Two or three years ago, during a summer visit to my old hometown in Ohio, I had an opportunity to explore the school buildings where I spent my junior high and high school years. I hadn't entered either one since I left town to join the Air Force back in 1962.
A few things in both buildings were pretty much as I remembered them, but I was quite surprised to find that most of those empty hallways and classrooms bore only a slight resemblance to my memories of them. Both buildings were torn down this past summer, so I'm glad that I had a chance to see them before they were gone.
Though my memories of the USTDC building have dimmed over time, I suspect that many of the memories that remain are probably also flawed.
I remembered the main entrance to the building (which I think was officially called the quarterdeck) as very ornate with large columns. But a year or so ago when I received the photograph that's at the top of this blog, I saw that I had it wrong. I later received some earlier photos showing a long metal awning over that entrance, but it was gone by the time I arrived.
I remember that the ship's bell was on the right side of the porch just outside the entrance. Chief Gagne always brought his portable radio out a couple of minutes before 0800 each weekday morning so that he could hear the "beep-beep-beep-beeeep!" time signal to ensure that we raised the colors at precisely the right moment while he did the four repetitions of two bells. Things didn't always go as planned, as I wrote in this piece back in July, 2007.
I remember that the J-1's office (Director of Personnel - Admin) was to the left as you walked into the lobby. That was a Navy captain (0-6) when I was there in 73-74, but I don't remember his name. I believe he was a tall, thin guy with grayish hair.
Straight ahead, as you came in the main entrance, was the small room -- a sort of glassed in booth -- where BMC Gagne spent his days. That was also where we pulled watch at night and on weekends. There was a military bunk behind a wall in that room where we were allowed to sleep on watch between 2400 and 0500. The phones often rang at night (usually some idiot in the States who didn't know the time difference) so we often didn't get much sleep.
Just to the right of the chief's office was a stairway (with a fancy wooden railing?) that went up to the right. I remember almost nothing about the upstairs except that the admiral and the general had their offices up there. Admiral Beshany and Brigadier General Burrows filled those positions during most of my tour. Admiral Beshany was apparently a Washington Redskins fan because I remember seeing a helmet on a bookshelf in his office. I also remember the J-2 Acquisition Office was up there somewhere, where Larry Sherman and Pete Ayling worked (AF and Army NCOs and both great guys). Public affairs, Protocol and the Legal Office were up there somewhere and I assume that the J-2 (Intel) and the J-3 (Ops) were also.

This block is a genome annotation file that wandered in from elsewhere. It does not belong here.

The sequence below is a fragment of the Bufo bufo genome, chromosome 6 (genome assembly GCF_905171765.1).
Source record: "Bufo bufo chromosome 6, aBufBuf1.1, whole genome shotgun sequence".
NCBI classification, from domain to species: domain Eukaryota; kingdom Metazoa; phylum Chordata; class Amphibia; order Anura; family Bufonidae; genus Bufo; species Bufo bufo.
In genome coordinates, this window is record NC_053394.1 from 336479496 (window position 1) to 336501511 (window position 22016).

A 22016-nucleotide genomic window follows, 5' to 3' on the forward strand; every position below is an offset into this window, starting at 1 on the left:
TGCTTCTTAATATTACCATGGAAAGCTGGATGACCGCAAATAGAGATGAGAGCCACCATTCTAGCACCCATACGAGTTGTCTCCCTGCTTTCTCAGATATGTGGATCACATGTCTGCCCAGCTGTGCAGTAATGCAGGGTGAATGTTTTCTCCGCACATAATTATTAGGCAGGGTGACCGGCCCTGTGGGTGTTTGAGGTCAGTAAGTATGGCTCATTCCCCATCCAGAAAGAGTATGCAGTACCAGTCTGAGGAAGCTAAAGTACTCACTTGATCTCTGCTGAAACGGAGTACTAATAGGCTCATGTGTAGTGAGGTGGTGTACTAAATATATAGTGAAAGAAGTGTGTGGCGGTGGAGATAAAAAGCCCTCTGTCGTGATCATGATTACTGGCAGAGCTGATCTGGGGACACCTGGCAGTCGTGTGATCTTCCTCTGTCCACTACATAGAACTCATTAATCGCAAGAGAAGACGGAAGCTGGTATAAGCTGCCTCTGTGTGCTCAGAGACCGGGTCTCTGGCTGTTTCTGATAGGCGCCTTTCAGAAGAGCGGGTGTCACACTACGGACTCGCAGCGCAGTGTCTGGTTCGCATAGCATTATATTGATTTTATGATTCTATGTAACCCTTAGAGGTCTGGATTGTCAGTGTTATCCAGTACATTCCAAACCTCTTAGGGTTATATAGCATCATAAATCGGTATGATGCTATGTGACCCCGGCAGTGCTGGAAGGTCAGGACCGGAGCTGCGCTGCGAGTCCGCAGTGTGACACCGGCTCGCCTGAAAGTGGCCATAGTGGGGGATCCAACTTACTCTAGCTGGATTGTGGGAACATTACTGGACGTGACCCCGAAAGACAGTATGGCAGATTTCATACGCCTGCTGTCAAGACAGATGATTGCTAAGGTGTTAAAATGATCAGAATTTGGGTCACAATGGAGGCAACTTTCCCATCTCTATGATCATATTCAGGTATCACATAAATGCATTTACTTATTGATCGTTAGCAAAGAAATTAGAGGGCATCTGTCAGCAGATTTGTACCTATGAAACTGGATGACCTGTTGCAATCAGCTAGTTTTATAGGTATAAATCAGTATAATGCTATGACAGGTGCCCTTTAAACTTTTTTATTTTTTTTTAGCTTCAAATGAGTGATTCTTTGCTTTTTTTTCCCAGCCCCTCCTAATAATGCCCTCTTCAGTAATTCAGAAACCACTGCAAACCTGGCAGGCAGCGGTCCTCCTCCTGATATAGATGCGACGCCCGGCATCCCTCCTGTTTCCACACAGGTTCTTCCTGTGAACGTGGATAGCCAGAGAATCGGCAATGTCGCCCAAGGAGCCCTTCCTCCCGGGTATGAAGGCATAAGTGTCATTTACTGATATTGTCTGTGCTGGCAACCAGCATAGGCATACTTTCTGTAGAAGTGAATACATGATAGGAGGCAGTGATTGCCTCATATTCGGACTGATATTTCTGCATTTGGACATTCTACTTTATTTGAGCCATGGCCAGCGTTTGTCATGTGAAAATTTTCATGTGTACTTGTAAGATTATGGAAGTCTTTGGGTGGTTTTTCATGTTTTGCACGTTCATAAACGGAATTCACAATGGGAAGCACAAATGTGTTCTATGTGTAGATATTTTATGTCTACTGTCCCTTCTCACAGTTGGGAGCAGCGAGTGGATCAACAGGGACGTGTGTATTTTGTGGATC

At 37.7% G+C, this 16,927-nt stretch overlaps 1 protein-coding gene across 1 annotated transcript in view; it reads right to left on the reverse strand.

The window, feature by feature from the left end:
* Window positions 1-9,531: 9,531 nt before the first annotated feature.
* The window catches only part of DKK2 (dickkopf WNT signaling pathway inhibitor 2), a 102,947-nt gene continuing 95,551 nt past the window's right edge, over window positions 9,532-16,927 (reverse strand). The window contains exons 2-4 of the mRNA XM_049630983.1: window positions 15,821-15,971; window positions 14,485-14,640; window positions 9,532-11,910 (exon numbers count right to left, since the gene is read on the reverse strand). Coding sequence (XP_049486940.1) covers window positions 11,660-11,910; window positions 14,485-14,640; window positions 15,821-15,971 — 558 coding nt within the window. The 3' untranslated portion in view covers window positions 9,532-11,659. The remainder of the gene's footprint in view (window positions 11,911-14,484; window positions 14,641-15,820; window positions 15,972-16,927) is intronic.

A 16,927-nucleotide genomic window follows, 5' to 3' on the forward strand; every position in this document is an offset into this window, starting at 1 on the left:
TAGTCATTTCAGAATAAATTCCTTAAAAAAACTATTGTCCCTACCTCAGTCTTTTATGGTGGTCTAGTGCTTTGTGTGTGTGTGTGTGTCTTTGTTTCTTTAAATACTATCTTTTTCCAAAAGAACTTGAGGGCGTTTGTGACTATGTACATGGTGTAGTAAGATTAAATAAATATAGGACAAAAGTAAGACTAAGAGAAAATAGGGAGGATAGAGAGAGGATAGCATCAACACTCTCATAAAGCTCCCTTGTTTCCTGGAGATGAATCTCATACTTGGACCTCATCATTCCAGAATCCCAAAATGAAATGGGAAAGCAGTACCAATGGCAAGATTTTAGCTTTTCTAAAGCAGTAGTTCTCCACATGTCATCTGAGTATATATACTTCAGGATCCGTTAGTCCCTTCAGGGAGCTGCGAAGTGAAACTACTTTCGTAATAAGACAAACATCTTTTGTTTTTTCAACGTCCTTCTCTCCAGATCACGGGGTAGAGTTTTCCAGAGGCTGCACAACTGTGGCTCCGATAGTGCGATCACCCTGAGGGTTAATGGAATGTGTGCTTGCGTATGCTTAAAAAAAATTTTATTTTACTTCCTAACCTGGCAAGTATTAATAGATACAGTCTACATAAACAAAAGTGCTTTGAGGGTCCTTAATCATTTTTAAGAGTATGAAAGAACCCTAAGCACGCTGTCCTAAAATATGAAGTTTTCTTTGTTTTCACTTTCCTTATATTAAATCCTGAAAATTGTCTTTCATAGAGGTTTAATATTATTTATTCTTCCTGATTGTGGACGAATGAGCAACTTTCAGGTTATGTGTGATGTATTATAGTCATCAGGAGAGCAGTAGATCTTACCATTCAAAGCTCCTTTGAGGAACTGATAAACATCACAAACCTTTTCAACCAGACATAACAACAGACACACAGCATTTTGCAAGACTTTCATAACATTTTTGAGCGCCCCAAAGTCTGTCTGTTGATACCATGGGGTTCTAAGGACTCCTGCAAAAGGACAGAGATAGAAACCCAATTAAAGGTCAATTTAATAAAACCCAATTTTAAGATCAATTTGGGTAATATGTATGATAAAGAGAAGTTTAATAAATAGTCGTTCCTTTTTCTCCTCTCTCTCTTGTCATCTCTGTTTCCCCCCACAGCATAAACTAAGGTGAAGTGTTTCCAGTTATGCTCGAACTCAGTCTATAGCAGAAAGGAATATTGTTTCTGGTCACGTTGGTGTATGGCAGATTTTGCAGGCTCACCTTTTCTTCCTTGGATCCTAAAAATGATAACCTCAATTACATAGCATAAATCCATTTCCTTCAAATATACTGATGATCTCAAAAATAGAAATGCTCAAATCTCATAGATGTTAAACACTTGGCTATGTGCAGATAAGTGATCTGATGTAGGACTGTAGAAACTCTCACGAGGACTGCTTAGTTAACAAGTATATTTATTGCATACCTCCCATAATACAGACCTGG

Back downstairs and facing Chief Gagne's office, I turned right to head down the hall to my office. It seems to me that there was a ramp to the left off that hallway that went down toward my office, which was to the right at the bottom. John Cranford and Wayne Morris were Army guys with whom I shared the office. There was a big old Xerox 914 copy machine there during my time. I think the government must have bought thousands of them because I used them just about everywhere I was ever assigned.
Back to the left was my boss's office (Army LTC Blanton) where some Navy and Marine guys worked (Ken Royce, Larry Driscoll and two or three others whose names have gotten away from me). There were two secretaries; one was American (Helen) and the other was Chinese and I can't remember her name.
There was a back door to my office that opened to the outside, and it could only be opened from the inside. Not far from that door was the print shop where two or three Navy guys printed all the documents for the place. I remember that they had a paper cutter in there that could slice through a ream of paper like a hot knife through butter.
It seems to me that the floors on the lower level of the TDC building were all terrazo tile, but I don't remember if that was the case upstairs. I also don't remember anything about a basement, though I think there may have been one.
So that's about everything I remember about the USTDC building. Based on my experiences with my old schools, I'm probably wrong about much of it. I've never seen any photos of the inside of the building and I doubt that there are any around. Most of us don't take pictures of our workplaces. The building was torn down sometime after 1979 (does anyone know when?) so none of us can go back to see how things really were. I've often wondered if it was used for anything else between 1979 and whenever it was demolished.
What things about the building stand out in your memory?